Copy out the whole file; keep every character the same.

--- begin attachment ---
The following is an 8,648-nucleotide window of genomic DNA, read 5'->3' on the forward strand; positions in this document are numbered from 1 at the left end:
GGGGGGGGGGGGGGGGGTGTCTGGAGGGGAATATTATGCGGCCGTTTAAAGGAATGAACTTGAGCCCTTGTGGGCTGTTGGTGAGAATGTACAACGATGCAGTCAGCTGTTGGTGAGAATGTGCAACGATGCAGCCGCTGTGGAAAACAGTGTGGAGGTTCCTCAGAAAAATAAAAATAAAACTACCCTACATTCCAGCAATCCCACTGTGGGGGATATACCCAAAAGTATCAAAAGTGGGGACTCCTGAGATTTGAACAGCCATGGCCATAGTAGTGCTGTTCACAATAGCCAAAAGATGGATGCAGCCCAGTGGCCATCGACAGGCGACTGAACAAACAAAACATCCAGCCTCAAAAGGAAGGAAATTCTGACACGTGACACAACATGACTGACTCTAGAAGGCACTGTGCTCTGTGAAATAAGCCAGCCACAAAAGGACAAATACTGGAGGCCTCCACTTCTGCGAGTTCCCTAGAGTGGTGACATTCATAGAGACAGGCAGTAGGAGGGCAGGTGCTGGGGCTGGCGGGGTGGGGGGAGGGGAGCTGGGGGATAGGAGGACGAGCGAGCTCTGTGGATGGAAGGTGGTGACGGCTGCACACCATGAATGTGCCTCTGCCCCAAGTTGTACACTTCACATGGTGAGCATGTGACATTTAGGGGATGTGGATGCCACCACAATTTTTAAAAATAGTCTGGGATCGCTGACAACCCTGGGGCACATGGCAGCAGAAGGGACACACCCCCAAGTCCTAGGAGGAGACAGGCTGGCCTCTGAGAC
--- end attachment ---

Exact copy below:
The following is an 8,648-nucleotide window of genomic DNA, read 5'->3' on the forward strand; positions in this document are numbered from 1 at the left end:
GGGGGGGGGGGGGGGGGTGTCTGGAGGGGAATATTATGCGGCCGTTTAAAGGAATGAACTTGAGCCCTTGTGGGCTGTTGGTGAGAATGTACAACGATGCAGTCAGCTGTTGGTGAGAATGTGCAACGATGCAGCCGCTGTGGAAAACAGTGTGGAGGTTCCTCAGAAAAATAAAAATAAAACTACCCTACATTCCAGCAATCCCACTGTGGGGGATATACCCAAAAGTATCAAAAGTGGGGACTCCTGAGATTTGAACAGCCATGGCCATAGTAGTGCTGTTCACAATAGCCAAAAGATGGATGCAGCCCAGTGGCCATCGACAGGCGACTGAACAAACAAAACATCCAGCCTCAAAAGGAAGGAAATTCTGACACGTGACACAACATGACTGACTCTAGAAGGCACTGTGCTCTGTGAAATAAGCCAGCCACAAAAGGACAAATACTGGAGGCCTCCACTTCTGCGAGTTCCCTAGAGTGGTGACATTCATAGAGACAGGCAGTAGGAGGGCAGGTGCTGGGGCTGGCGGGGTGGGGGGAGGGGAGCTGGGGGATAGGAGGACGAGCGAGCTCTGTGGATGGAAGGTGGTGACGGCTGCACACCATGAATGTGCCTCTGCCCCAAGTTGTACACTTCACATGGTGAGCATGTGACATTTAGGGGATGTGGATGCCACCACAATTTTTAAAAATAGTCTGGGATCGCTGACAACCCTGGGGCACATGGCAGCAGAAGGGACACACCCCCAAGTCCTAGGAGGAGACAGGCTGGCCTCTGAGAC